Fibromyalgia patients stick with combination therapies better than stand-alone treatments, but the combo approaches are more expensive, according to a study that examined South Carolina health insurance claims.
The results could reflect patients’ belief that combination therapies do a better job, researchers said. They also said patients may stick with combos better because they reduce side effects. But to prove this, more studies are needed, they said.
The study, “Healthcare Costs and Medication Adherence Among Patients with Fibromyalgia: Combination Medication vs. Duloxetine, Milnacipran, Venlafaxine, and Pregabalin Initiators,” was published in the journal Pain Practice.
Lyrica (pregabalin), Cymbalta (duloxetine), Savella (milnacipran), and Effexor (venlafaxine) were the four treatments that researchers from the University of Florida and the Medical University of South Carolina evaluated.
Earlier studies suggested that combining Cymbalta, Savella, or Effexor with Lyrica generated better patients outcomes, but there was no real-world data on how patients stick with treatments.
The research team looked at the records of 100 fibromyalgia patients on combination treatments, 655 patients on Lyrica alone, 713 on Cymbalta alone, 131 on Savella alone, and 272 on Effexor alone.
Sixty-percent of the patients had muscle pain. Other fibromyalgia-related problems were nervousness, fatigue, abdominal pain, headache, and insomnia. Each affected less than 22 percent of the group, however. Depression, irritable bowel syndrome, muscle weakness, and cognitive problems were seen in less than 5 percent of the patients.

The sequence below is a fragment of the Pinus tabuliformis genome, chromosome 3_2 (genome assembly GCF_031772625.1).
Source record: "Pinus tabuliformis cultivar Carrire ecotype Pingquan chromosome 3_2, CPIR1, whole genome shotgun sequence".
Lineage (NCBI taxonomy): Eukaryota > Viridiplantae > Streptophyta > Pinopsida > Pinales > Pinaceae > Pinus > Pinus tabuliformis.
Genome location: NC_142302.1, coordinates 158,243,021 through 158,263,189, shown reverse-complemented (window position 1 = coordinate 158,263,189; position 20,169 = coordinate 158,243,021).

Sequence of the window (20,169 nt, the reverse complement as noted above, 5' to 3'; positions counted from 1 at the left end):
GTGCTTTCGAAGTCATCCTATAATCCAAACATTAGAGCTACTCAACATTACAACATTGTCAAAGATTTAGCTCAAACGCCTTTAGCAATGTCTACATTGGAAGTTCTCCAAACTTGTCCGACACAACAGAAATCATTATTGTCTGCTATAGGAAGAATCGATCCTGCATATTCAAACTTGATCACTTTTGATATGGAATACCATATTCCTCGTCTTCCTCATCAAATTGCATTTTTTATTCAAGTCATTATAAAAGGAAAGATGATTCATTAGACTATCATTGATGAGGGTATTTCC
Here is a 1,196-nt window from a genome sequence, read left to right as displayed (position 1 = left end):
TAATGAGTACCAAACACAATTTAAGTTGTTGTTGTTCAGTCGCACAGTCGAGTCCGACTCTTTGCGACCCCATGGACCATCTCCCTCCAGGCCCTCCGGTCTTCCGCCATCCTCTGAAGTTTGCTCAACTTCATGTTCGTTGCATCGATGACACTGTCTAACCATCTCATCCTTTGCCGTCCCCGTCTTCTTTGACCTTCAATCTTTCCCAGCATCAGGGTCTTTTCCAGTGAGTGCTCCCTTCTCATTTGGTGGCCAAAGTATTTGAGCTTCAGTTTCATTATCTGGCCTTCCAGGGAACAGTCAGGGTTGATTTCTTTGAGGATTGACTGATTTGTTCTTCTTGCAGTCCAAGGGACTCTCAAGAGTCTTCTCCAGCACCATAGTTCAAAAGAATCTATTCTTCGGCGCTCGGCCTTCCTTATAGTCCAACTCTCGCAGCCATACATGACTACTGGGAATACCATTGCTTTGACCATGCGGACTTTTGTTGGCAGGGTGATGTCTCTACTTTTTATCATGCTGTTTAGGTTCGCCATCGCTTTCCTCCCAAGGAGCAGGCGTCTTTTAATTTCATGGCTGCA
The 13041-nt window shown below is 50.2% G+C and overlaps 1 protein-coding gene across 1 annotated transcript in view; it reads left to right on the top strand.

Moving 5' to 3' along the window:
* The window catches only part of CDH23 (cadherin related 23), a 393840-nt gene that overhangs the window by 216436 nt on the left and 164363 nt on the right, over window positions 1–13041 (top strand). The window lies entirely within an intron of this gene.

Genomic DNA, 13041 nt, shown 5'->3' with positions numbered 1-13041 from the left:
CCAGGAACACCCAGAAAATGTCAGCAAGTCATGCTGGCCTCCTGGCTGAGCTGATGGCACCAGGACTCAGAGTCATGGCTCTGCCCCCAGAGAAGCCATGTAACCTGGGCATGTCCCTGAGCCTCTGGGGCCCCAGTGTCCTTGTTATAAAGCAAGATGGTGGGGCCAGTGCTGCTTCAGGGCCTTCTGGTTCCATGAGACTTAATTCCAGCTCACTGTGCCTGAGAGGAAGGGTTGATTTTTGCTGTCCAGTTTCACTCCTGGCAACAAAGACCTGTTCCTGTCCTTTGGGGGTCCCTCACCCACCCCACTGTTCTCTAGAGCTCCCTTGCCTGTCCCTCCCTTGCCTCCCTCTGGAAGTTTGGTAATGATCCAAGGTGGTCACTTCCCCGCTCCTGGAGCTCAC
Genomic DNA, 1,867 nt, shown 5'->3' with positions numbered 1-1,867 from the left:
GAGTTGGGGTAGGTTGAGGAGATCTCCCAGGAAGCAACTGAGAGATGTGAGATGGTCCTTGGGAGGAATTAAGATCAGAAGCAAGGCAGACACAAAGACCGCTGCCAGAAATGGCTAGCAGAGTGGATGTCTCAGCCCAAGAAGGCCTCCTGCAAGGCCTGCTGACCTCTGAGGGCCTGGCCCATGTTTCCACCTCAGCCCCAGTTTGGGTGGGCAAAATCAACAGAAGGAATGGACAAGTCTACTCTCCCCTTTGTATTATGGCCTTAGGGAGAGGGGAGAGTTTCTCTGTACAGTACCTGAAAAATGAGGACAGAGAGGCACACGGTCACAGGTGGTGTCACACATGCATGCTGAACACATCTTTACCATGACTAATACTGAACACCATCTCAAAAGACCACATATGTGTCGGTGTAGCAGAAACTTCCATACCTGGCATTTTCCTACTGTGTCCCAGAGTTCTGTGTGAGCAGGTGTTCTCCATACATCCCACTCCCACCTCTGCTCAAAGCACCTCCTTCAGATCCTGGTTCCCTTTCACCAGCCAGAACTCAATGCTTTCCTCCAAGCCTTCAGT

Nearly half the group had two or more fibromyalgia symptoms. Only 36 percent had one symptom.
Many patients were taking other drugs besides the four included in the analysis. Fifty-eight percent used opioids, 47 percent NSAIDs, or nonsteroidal anti-inflammatory drugs, and 39 percent benzodiazepines. Other commonly used medications included muscle relaxants, antidepressants, tramadol, and sedatives.
Patients did a better job of sticking with combination therapies. The chance of a patient sticking with a combo that included a selective serotonin norepinephrine reuptake inhibitor (SNRI) like Cymbalta, Savella, or Effexor was 39 percent higher than the chance of the patient sticking with Cymbalta alone. Patients were 69 percent more likely to stick with a combo involving Savella than Savella alone, and 115 percent more likely to stay with a combo involving Effexor than Effexor alone.
The cost of combo medication was higher than the cost of any of the four drugs alone, according to records of the insurer, the South Carolina Blue Cross Blue Shield State Health Plan.
Combo users’ penchant for sticking with their treatment could yield indirect economic benefits, however, the researchers said. These include lower rates of absenteeism and better productivity.
To understand if a patient’s penchant for sticking with a treatment can generate a better disease outcome, researchers should do studies that follow patients over time, the team said.